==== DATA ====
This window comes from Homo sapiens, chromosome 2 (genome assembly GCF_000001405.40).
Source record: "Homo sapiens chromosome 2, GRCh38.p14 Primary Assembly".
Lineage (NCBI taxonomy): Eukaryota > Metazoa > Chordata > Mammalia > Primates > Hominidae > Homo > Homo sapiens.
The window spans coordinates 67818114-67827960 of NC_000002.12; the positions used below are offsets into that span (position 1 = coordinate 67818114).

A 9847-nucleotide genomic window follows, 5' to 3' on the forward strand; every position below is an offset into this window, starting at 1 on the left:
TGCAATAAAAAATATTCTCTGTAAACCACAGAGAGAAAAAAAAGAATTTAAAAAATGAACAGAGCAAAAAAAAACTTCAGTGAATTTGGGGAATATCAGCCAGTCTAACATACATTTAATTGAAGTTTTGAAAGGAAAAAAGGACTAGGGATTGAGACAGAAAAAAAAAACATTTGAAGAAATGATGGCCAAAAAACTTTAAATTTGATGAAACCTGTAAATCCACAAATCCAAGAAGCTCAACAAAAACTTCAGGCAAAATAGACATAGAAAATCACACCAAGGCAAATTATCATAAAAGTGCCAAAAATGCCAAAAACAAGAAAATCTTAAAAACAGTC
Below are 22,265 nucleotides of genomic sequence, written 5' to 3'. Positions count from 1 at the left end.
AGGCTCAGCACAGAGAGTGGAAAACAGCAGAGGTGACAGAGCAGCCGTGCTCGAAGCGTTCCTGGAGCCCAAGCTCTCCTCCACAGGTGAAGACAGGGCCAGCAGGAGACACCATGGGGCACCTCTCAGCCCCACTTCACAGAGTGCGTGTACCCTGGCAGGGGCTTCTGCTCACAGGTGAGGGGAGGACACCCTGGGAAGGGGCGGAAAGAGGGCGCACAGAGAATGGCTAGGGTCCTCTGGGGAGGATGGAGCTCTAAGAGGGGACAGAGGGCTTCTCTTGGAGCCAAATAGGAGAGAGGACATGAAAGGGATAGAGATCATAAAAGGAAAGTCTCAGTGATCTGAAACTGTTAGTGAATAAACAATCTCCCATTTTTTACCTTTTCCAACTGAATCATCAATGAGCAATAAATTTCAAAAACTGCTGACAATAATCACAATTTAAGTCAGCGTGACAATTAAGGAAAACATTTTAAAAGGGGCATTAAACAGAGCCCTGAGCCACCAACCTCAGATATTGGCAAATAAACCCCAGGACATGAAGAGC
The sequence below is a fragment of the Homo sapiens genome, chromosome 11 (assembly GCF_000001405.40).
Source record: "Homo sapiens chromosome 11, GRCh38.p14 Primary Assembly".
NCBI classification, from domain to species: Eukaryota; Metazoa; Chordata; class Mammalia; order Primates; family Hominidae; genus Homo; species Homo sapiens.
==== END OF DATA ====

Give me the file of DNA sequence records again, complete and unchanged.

This window comes from Homo sapiens, chromosome 2 (genome assembly GCF_000001405.40).
Source record: "Homo sapiens chromosome 2, GRCh38.p14 Primary Assembly".
Lineage (NCBI taxonomy): Eukaryota > Metazoa > Chordata > Mammalia > Primates > Hominidae > Homo > Homo sapiens.
The window spans coordinates 67818114-67827960 of NC_000002.12; the positions used below are offsets into that span (position 1 = coordinate 67818114).

A 9847-nucleotide genomic window follows, 5' to 3' on the forward strand; every position below is an offset into this window, starting at 1 on the left:
TGCAATAAAAAATATTCTCTGTAAACCACAGAGAGAAAAAAAAGAATTTAAAAAATGAACAGAGCAAAAAAAAACTTCAGTGAATTTGGGGAATATCAGCCAGTCTAACATACATTTAATTGAAGTTTTGAAAGGAAAAAAGGACTAGGGATTGAGACAGAAAAAAAAAACATTTGAAGAAATGATGGCCAAAAAACTTTAAATTTGATGAAACCTGTAAATCCACAAATCCAAGAAGCTCAACAAAAACTTCAGGCAAAATAGACATAGAAAATCACACCAAGGCAAATTATCATAAAAGTGCCAAAAATGCCAAAAACAAGAAAATCTTAAAAACAGTC
Below are 22,265 nucleotides of genomic sequence, written 5' to 3'. Positions count from 1 at the left end.
AGGCTCAGCACAGAGAGTGGAAAACAGCAGAGGTGACAGAGCAGCCGTGCTCGAAGCGTTCCTGGAGCCCAAGCTCTCCTCCACAGGTGAAGACAGGGCCAGCAGGAGACACCATGGGGCACCTCTCAGCCCCACTTCACAGAGTGCGTGTACCCTGGCAGGGGCTTCTGCTCACAGGTGAGGGGAGGACACCCTGGGAAGGGGCGGAAAGAGGGCGCACAGAGAATGGCTAGGGTCCTCTGGGGAGGATGGAGCTCTAAGAGGGGACAGAGGGCTTCTCTTGGAGCCAAATAGGAGAGAGGACATGAAAGGGATAGAGATCATAAAAGGAAAGTCTCAGTGATCTGAAACTGTTAGTGAATAAACAATCTCCCATTTTTTACCTTTTCCAACTGAATCATCAATGAGCAATAAATTTCAAAAACTGCTGACAATAATCACAATTTAAGTCAGCGTGACAATTAAGGAAAACATTTTAAAAGGGGCATTAAACAGAGCCCTGAGCCACCAACCTCAGATATTGGCAAATAAACCCCAGGACATGAAGAGC
The sequence below is a fragment of the Homo sapiens genome, chromosome 11 (assembly GCF_000001405.40).
Source record: "Homo sapiens chromosome 11, GRCh38.p14 Primary Assembly".
NCBI classification, from domain to species: Eukaryota; Metazoa; Chordata; class Mammalia; order Primates; family Hominidae; genus Homo; species Homo sapiens.